Category Archives: Photo Management

Unlimited photo storage with Amazon Prime

Amazon Prime Photos

If you are an Amazon Prime member, you now have a great way to backup all of your photos. Amazon has introduced a feature to prime members called Prime photos where you can store an unlimited number of photos to their cloud service at no extra charge. If you are not a prime member, Amazon also offers up a way to store photos plus any other file for only $59.99 per year with their Amazon Drive product. In my test the desktop app uploaded files extremely quick and reliably which is extremely important if you have thousands of photos you want to backup.

Google also offers up a way to backup an unlimited number of photos to their cloud but you are limited to 16 Megapixels for your shots. You are also constrained to using the mobile app to get them to their server. Amazon gives you the option of using a mobile app or desktop app to get things done. Google does however include unlimited HD video as well. If you want to backup a bunch of video with Amazon, you will want to spend the extra money and sign-up for Amazon Drive.

Amazon Drive UsageOverall if you are currently an Amazon Prime member there is little reason not to take advantage of the storage. It’s another way to get your files backed up to an offsite location.

SkyDrive now supports RAW photos.


Microsoft recently updated their online storage offering with a number of file handling and speed improvements. You can read about all of the features on the Windows Live Blog. The big news for photographers is that it has now added support to upload your RAW files.

You can upload your RAW photos just as if they were a jpg file and have the thumbnails and large previews show up in the browser.

Free Unlimited Photo Storage

Have you ever wanted to have a free online backup solution for all of your photos? According to LiveSide Microsoft is preparing to offer such an option.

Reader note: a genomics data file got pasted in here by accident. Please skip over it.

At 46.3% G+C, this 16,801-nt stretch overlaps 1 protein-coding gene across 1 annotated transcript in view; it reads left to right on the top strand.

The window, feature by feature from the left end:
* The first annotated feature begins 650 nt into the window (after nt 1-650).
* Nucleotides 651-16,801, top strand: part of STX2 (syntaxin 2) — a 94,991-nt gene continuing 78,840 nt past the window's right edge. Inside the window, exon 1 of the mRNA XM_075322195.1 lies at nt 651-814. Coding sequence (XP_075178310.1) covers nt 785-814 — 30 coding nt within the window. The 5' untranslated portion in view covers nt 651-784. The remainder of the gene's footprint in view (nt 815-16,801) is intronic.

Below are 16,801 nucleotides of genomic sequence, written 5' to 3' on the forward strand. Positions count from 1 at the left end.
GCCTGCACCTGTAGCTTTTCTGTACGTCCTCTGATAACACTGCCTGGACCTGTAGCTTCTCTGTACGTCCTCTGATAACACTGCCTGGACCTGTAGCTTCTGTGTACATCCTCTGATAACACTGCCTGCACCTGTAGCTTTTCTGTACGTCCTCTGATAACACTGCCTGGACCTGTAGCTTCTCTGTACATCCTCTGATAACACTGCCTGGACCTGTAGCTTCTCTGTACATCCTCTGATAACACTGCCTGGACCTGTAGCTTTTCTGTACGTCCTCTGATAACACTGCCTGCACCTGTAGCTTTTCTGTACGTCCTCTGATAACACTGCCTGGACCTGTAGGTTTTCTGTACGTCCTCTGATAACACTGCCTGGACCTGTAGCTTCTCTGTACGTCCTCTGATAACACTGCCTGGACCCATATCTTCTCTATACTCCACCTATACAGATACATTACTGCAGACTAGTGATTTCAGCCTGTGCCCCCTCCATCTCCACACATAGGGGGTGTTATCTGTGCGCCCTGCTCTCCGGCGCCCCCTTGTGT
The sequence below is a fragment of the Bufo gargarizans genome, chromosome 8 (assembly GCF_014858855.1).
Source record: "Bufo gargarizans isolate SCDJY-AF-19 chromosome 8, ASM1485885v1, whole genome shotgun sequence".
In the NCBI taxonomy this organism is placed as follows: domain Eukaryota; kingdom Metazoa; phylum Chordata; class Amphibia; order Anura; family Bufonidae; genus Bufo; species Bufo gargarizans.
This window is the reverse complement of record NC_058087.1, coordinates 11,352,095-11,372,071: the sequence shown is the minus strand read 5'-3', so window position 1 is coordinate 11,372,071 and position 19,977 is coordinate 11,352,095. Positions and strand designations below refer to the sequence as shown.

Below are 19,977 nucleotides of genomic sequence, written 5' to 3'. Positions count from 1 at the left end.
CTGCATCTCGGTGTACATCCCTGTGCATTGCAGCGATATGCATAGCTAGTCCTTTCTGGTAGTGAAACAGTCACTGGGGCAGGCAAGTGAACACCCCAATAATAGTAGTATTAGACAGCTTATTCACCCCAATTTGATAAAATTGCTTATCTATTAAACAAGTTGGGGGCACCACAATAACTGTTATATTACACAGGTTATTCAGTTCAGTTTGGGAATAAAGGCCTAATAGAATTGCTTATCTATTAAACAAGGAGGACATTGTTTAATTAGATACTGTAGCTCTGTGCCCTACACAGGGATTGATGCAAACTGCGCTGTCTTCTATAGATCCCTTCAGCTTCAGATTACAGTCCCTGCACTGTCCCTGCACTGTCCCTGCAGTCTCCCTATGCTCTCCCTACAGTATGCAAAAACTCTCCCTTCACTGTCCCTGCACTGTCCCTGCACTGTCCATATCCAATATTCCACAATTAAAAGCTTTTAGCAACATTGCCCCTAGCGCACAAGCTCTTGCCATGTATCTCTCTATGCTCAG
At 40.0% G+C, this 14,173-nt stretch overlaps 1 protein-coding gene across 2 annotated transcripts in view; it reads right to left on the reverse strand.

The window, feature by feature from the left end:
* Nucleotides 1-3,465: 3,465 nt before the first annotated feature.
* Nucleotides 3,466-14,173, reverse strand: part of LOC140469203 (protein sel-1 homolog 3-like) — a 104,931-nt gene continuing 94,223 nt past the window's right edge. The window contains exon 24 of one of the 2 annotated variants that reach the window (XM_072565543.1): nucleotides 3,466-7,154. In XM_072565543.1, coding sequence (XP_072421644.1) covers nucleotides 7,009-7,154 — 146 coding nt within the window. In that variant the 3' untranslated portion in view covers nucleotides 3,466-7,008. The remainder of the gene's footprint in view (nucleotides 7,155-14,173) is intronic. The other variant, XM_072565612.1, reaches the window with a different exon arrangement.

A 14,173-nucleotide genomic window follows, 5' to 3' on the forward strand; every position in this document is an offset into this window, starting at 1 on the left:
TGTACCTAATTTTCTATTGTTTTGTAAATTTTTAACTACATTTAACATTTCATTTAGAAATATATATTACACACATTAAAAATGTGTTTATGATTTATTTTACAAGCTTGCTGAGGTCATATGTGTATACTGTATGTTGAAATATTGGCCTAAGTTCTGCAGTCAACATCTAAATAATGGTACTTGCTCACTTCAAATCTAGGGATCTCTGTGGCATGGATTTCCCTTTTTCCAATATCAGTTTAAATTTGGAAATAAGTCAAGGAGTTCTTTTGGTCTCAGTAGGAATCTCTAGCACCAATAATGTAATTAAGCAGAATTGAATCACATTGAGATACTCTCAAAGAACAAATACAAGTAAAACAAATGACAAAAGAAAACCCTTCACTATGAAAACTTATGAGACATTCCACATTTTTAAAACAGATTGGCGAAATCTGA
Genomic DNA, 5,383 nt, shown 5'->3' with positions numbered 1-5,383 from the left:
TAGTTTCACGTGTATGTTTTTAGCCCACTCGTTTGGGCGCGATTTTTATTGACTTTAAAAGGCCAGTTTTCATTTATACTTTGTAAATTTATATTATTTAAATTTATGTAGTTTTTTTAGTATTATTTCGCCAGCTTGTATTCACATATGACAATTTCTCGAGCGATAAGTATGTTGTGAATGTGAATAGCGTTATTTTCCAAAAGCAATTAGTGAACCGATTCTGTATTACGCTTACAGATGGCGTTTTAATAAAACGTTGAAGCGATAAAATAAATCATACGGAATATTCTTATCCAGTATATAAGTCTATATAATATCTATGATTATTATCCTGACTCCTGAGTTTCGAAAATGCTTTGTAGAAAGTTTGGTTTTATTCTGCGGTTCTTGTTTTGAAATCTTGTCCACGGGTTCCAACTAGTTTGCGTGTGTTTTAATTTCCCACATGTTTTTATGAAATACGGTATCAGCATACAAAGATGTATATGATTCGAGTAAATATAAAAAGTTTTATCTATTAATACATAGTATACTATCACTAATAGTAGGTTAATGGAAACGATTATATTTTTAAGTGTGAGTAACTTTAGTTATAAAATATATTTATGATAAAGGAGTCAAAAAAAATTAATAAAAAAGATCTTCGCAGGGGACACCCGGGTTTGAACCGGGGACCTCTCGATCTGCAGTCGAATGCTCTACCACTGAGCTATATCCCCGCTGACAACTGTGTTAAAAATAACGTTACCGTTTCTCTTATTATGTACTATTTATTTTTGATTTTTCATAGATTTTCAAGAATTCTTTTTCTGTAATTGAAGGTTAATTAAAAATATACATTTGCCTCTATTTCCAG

Microsoft currently offers 25GB of free online storage via SkyDrive in which you can store your photos, documents and other files online. Now it appears you will be able to store unlimited photos and documents using SkyDrive. No word on when they will make the switch but it’s good news for all sports photographers looking for a free way to backup their entire photo collection.

You can see our overview of storing your photos on SkyDrive as well as how to share your photos on SkyDrive in our previous posts. You can also take a look at a short video demonstrating how Microsoft is building features of SkyDrive into Windows 8 below.

Microsoft releases RAW codec pack for Windows

If you shoot in a RAW format rather than JPEG you know that sometimes it can be difficult to view your photos as easily as the JPEG counterpart. Today Microsoft has made available the Microsoft Camera Codec Pack that enables native support for a wide variety of RAW formats in Windows.

You could use a third party plugin to do the job before but some cost money and others were in beta or not officially supported. You can check out a short video demonstrating the new codec pack below.


Photos shot as RAW rather than JPEG have a number of advantages and I have always been a big supporter of shooting RAW photos. This is one more step in making it easier to enjoy your sporting photographs in Windows and Windows Live Photo Gallery.

The Inside Windows Live blog post has more information on the codec pack release.

Sharing Your Photos With SkyDrive

In a previous article we talked about storing your photos on Windows Live SkyDrive. In this short follow-up we are going to talk about sharing those photos with your friends, family or even the whole world.

To get started log in to your SkyDrive account and go into the photo folder you would like to share. Over on the right hand side there are a few options for sharing depending on what sharing restrictions you have set.

  • Edit Permissions
  • Get a link
  • Send a link
  • Embed (only shown if you grant access to everyone)

Let’s go over the different options you have now.

Edit Permissions
This is a quick way to change the level of sharing you grant to other people.


From the screenshot above you can see there is a slider you can adjust to give a broad change or you can enter one or more email address in the box provided to specify individuals you would like to grant access to your photos.

Once you have shared photos with individuals this is also where you want to go if you later want to remove them. There will be a list of all the people you have shared photos with and the option to remove them if you like.

Get a Link
This option allows you to copy and paste a link that sends you or whomever you give the link to to your photos. Note that anyone that uses the link must have permission to view the photos. If they don’t they will get an error page explaining they might not have permission to view the photos.

Send a Link
With this option you can easily send a link via email that will give the recipients access to your photos.